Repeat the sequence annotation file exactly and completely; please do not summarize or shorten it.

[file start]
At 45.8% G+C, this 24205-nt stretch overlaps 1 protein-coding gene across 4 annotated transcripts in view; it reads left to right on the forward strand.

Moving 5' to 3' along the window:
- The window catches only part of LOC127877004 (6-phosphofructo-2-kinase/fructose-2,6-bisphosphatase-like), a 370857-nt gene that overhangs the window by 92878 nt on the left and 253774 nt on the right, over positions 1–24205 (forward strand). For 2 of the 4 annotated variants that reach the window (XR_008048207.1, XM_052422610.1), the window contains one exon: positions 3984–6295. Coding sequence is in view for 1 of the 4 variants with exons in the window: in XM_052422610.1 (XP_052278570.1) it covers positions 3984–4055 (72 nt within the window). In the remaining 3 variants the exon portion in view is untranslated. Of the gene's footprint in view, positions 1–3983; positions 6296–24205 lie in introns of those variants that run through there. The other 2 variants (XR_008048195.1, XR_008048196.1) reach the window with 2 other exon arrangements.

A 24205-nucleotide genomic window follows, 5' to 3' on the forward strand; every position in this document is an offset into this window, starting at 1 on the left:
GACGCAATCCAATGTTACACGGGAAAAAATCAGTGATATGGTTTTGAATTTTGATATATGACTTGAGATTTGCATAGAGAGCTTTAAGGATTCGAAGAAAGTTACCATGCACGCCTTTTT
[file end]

At 45.8% G+C, this 24205-nt stretch overlaps 1 protein-coding gene across 4 annotated transcripts in view; it reads left to right on the forward strand.

Moving 5' to 3' along the window:
- The window catches only part of LOC127877004 (6-phosphofructo-2-kinase/fructose-2,6-bisphosphatase-like), a 370857-nt gene that overhangs the window by 92878 nt on the left and 253774 nt on the right, over positions 1–24205 (forward strand). For 2 of the 4 annotated variants that reach the window (XR_008048207.1, XM_052422610.1), the window contains one exon: positions 3984–6295. Coding sequence is in view for 1 of the 4 variants with exons in the window: in XM_052422610.1 (XP_052278570.1) it covers positions 3984–4055 (72 nt within the window). In the remaining 3 variants the exon portion in view is untranslated. Of the gene's footprint in view, positions 1–3983; positions 6296–24205 lie in introns of those variants that run through there. The other 2 variants (XR_008048195.1, XR_008048196.1) reach the window with 2 other exon arrangements.

A 24205-nucleotide genomic window follows, 5' to 3' on the forward strand; every position in this document is an offset into this window, starting at 1 on the left:
GACGCAATCCAATGTTACACGGGAAAAAATCAGTGATATGGTTTTGAATTTTGATATATGACTTGAGATTTGCATAGAGAGCTTTAAGGATTCGAAGAAAGTTACCATGCACGCCTTTTT